Running Tips: Arms That Talk to Legs

I've had nothing for the blog recently but pictures + music so I thought I'd change it up + talk about something that has kinda consumed my life recently: running. Most of this can be contributed to working at Fleet Feet + being around runners + their gear all the time. Nonetheless, running more has been a good thing + I've had to do it cautiously (rebounding from chronic runners knee + some IT problems).

Every once + awhile I'll be sharing a tip or two on running that has helped me in the past + most definitely in the present. The goal is to keep it simple + readable + hopefully not too boring. So here goes the first one:

1. Your Legs Do What Your Arms Tell Them To

Sounds kinda weird but it's true. When running, your legs tend to follow your running form, so if you swing your arms across your chest when running, your legs will tend to follow them. All this really means is you could be wasting some energy if you haven't really worked on your "running form." If you've run for several years (geeze or even several months) I'd especially advise you to invest some time in working on your form. If you reach out when you run, you may tend to have a very wide stride. If you pump your arms quickly, like a sprinter, you're legs will move quickly.

In short, you want to be running in a straight line, the straightest most efficient line possible, so if you are crossing your arms your legs will tend to cross as well, hindering your goal. When I ran cross country in high school a coach pointed out to me in the last mile of races I'd flare out my arms to the side. It was a visible representation that I had no gas left in the tank, but over time I realized I'd been wasting the gas in the tank before even getting to mile three. Kind of the equivalent of stepping on the gas really hard and not having enough to get home. My running form suffered and so did that "straight line" of getting to the finish line.

Don't worry, if you are new to running, "running form" might sound foreign to you. The more you do it, the better you get at it, kind of like playing an instrument or riding a bike. Here a couple "running form" exercises that are simple that can really help. Try them after a run + do them slowly. Focus on what your body is doing (sounds simple, but often hard to do). Watch your arms + legs or even better have someone watch them for you.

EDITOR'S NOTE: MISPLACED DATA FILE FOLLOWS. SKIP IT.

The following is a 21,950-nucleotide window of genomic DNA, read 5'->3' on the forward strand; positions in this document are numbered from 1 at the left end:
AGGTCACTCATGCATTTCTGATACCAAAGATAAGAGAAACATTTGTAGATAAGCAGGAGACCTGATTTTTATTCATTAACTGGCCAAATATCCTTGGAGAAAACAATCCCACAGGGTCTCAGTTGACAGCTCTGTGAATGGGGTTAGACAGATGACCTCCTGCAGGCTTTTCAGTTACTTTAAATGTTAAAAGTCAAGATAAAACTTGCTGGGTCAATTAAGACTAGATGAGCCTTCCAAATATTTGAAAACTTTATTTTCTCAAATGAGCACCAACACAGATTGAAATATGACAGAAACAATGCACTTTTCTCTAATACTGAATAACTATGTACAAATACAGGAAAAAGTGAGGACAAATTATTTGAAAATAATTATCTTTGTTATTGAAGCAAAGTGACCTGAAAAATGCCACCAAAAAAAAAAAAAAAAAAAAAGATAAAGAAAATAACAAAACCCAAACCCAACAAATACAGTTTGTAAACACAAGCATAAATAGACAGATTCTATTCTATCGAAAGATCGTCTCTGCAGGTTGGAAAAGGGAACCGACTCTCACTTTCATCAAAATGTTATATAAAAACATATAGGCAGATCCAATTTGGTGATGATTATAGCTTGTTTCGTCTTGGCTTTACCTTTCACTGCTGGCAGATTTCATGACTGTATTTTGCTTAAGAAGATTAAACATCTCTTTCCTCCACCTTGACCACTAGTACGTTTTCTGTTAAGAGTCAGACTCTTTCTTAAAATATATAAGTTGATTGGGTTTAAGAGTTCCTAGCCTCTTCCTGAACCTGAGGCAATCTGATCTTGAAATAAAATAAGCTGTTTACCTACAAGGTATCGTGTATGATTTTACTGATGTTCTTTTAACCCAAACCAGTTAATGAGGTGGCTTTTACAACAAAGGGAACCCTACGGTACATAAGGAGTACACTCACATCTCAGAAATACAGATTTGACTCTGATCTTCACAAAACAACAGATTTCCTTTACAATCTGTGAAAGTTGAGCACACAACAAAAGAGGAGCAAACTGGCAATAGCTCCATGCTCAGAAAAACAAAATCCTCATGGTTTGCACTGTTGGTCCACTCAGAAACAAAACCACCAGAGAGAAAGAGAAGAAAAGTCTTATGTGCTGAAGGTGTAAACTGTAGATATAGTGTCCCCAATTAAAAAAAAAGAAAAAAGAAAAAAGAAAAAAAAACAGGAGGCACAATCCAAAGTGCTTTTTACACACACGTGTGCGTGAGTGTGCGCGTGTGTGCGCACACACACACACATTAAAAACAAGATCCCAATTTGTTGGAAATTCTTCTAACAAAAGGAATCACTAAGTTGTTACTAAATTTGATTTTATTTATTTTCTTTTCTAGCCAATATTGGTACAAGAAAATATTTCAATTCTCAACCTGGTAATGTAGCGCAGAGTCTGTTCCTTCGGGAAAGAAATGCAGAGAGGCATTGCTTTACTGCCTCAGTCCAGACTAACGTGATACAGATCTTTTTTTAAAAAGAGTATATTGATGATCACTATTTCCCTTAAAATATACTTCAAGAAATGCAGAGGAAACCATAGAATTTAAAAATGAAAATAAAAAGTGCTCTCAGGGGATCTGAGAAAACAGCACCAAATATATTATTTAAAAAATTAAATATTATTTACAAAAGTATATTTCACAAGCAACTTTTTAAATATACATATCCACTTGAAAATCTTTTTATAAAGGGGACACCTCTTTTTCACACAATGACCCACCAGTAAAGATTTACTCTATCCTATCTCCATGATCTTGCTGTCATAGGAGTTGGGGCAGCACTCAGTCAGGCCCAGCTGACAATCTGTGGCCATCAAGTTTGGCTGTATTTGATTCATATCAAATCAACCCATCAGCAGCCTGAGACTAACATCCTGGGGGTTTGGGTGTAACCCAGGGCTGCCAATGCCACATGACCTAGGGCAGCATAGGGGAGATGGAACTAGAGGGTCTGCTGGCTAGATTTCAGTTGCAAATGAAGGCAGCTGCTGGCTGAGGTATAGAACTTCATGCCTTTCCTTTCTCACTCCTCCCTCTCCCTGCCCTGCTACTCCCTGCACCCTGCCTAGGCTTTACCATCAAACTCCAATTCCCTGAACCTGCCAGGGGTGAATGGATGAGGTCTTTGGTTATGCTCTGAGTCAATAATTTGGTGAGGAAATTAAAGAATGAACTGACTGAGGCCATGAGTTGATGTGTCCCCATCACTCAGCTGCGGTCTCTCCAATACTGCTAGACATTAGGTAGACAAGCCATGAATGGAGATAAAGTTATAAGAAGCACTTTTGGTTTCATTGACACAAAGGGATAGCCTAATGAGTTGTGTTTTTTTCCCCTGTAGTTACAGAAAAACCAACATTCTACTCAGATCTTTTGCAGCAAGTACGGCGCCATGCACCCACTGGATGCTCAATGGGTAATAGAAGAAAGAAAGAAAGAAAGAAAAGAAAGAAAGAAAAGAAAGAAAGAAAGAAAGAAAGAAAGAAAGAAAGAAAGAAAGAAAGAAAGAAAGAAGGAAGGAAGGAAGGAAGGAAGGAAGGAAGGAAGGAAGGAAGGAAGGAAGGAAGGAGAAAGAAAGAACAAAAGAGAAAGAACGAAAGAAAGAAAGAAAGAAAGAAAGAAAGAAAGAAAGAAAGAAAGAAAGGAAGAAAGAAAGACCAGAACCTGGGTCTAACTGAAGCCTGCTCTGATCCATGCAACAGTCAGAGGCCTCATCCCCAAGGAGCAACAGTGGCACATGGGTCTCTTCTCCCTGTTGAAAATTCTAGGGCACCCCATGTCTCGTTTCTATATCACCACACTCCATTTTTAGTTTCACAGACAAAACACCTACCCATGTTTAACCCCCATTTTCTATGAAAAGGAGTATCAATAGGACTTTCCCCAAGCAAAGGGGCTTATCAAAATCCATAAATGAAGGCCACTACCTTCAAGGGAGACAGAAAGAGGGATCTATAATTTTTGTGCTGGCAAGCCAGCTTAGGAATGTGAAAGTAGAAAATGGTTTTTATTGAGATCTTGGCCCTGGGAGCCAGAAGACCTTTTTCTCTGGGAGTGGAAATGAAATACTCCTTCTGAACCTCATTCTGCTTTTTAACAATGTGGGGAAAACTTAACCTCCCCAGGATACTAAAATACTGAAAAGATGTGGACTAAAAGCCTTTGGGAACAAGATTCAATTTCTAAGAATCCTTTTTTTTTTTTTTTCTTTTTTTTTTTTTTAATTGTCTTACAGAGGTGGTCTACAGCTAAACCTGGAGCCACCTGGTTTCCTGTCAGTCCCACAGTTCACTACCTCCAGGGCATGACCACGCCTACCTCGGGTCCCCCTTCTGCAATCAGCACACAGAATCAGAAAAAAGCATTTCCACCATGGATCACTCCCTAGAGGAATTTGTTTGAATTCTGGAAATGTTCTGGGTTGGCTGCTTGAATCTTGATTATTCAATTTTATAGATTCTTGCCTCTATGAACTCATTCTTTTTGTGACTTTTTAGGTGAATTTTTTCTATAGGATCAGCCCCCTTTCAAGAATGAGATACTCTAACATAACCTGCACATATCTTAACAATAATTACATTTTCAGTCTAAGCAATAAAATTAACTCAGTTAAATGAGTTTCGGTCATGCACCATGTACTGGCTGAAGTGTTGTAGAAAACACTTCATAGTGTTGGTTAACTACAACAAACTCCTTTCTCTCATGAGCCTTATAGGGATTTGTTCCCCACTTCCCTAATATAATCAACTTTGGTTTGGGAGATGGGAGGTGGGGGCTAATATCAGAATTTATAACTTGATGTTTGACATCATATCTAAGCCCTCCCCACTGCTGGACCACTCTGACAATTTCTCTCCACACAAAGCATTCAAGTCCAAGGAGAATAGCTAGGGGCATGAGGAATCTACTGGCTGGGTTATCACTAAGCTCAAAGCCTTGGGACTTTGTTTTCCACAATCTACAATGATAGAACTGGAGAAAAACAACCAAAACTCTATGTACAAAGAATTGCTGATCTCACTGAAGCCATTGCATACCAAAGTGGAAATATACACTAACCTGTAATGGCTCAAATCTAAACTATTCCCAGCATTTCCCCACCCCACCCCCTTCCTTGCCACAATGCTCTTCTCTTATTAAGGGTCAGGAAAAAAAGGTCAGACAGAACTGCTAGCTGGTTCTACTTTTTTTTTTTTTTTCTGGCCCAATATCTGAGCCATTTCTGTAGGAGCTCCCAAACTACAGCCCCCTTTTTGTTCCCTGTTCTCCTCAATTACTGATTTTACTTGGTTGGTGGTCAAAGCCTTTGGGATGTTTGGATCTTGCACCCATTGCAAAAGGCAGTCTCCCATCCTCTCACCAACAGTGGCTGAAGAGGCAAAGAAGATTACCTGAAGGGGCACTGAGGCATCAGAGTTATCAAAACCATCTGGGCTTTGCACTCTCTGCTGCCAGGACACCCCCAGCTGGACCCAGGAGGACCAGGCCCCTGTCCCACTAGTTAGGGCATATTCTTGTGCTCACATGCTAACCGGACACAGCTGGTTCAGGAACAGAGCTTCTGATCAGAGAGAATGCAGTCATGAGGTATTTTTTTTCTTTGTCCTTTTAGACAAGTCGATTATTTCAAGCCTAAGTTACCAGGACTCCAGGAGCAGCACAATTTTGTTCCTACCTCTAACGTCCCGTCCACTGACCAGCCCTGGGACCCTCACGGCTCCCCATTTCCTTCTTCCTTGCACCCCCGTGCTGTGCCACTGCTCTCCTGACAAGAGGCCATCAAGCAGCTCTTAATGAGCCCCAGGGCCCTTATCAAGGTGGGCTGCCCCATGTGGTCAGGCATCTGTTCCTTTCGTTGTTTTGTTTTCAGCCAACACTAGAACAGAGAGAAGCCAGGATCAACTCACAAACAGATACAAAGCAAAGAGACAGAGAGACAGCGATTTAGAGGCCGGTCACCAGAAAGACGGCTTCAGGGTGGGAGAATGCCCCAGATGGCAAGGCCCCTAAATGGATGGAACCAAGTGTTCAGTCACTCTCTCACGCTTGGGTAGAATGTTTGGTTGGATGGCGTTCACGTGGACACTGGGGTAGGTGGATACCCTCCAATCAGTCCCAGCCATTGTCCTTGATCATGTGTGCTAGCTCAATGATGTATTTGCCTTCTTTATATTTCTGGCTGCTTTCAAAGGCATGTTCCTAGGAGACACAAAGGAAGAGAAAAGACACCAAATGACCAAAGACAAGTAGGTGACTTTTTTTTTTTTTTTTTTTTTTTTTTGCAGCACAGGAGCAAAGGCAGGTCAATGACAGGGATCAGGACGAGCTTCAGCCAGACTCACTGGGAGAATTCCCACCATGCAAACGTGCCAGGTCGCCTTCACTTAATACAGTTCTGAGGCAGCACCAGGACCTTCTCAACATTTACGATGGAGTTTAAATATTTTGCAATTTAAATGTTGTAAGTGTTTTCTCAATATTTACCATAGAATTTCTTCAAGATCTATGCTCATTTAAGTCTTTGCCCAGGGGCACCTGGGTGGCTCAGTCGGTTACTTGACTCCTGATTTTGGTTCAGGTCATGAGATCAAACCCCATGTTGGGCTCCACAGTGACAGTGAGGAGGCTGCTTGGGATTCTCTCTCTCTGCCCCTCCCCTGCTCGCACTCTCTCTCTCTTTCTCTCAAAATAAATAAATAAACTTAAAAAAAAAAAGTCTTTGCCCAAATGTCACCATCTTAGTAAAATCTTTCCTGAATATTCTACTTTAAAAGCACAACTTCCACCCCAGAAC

1. Strides - get on an open field or track. Run at a moderate pace stretching your arms out as far as they can go. Work on keeping your arms straight. Look down if you need to. But focus on your arms + legs, not your speed. These can be good to do barefoot as a cool down on an open field (if you're up to it) - do 10-15 repetitions.

2. High Knees - often used as a "dynamic" stretch, high knees allow you to really see the exaggerated motion of your arms + legs. It also strengthens the calfs + quads. You may be familiar with them. Check out Asafa Powell doing them. Do for 20-30 meters and repeat. Remember, form not speed.

3. The Skip - Fellas, don't be afraid of this one. It's basically what it says + very similar to the high knees drill. Check out Asafa again doing them. Again, much easier to watch him than for me to explain. Again try for 20 meters and repeat. Try and rest for about 30 seconds to a minute between each repetition.

So feel free to contribute to the discussion. These are just a few things that have helped me personally. What's helped you run better? Add it in the comment section.



Dana Enzor said...

Wow! I'm not much of a runner, but this is very informative. Thanks!!

amy hathaway said...

After we chatted on Sunday, I tried to not have my arms cross in front of my chest during my run yesterday morning. It felt weird and takes focus, but I think my legs were doing as you said, staying more in line with my shoulders and not coming together as much in the center. I'll keep working on it!

Revolu said...

sweetness! thanks for the inspiration in for the post too. i needed something to get me writing again.